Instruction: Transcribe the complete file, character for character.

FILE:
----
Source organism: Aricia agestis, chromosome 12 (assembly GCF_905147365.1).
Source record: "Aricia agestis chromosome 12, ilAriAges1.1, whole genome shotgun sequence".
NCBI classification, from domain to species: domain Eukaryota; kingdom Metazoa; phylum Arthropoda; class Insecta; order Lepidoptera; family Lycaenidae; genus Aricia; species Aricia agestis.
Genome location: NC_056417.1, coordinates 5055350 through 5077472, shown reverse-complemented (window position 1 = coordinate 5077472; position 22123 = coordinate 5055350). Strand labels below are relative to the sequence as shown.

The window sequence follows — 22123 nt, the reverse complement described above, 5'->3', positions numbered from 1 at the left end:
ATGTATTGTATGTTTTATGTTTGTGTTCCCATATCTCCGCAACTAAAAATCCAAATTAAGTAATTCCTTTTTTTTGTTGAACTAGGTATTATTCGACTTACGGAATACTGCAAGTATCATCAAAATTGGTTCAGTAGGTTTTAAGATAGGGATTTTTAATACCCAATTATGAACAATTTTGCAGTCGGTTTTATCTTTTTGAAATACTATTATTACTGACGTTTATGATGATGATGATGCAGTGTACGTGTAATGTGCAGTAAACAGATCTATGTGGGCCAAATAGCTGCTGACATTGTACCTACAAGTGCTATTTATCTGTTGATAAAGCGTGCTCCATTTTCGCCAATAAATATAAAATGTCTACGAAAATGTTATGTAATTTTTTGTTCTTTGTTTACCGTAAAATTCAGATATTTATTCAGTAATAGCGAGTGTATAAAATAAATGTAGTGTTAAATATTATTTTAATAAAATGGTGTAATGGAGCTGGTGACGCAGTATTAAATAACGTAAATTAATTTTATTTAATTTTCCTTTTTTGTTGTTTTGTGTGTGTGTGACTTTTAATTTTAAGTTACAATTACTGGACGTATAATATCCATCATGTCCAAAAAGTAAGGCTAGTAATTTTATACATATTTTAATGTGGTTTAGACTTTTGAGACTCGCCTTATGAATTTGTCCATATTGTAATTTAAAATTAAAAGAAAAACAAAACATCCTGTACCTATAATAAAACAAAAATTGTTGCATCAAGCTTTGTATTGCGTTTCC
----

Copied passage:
Source organism: Aricia agestis, chromosome 12 (assembly GCF_905147365.1).
Source record: "Aricia agestis chromosome 12, ilAriAges1.1, whole genome shotgun sequence".
NCBI classification, from domain to species: domain Eukaryota; kingdom Metazoa; phylum Arthropoda; class Insecta; order Lepidoptera; family Lycaenidae; genus Aricia; species Aricia agestis.
Genome location: NC_056417.1, coordinates 5055350 through 5077472, shown reverse-complemented (window position 1 = coordinate 5077472; position 22123 = coordinate 5055350). Strand labels below are relative to the sequence as shown.

The window sequence follows — 22123 nt, the reverse complement described above, 5'->3', positions numbered from 1 at the left end:
ATGTATTGTATGTTTTATGTTTGTGTTCCCATATCTCCGCAACTAAAAATCCAAATTAAGTAATTCCTTTTTTTTGTTGAACTAGGTATTATTCGACTTACGGAATACTGCAAGTATCATCAAAATTGGTTCAGTAGGTTTTAAGATAGGGATTTTTAATACCCAATTATGAACAATTTTGCAGTCGGTTTTATCTTTTTGAAATACTATTATTACTGACGTTTATGATGATGATGATGCAGTGTACGTGTAATGTGCAGTAAACAGATCTATGTGGGCCAAATAGCTGCTGACATTGTACCTACAAGTGCTATTTATCTGTTGATAAAGCGTGCTCCATTTTCGCCAATAAATATAAAATGTCTACGAAAATGTTATGTAATTTTTTGTTCTTTGTTTACCGTAAAATTCAGATATTTATTCAGTAATAGCGAGTGTATAAAATAAATGTAGTGTTAAATATTATTTTAATAAAATGGTGTAATGGAGCTGGTGACGCAGTATTAAATAACGTAAATTAATTTTATTTAATTTTCCTTTTTTGTTGTTTTGTGTGTGTGTGACTTTTAATTTTAAGTTACAATTACTGGACGTATAATATCCATCATGTCCAAAAAGTAAGGCTAGTAATTTTATACATATTTTAATGTGGTTTAGACTTTTGAGACTCGCCTTATGAATTTGTCCATATTGTAATTTAAAATTAAAAGAAAAACAAAACATCCTGTACCTATAATAAAACAAAAATTGTTGCATCAAGCTTTGTATTGCGTTTCC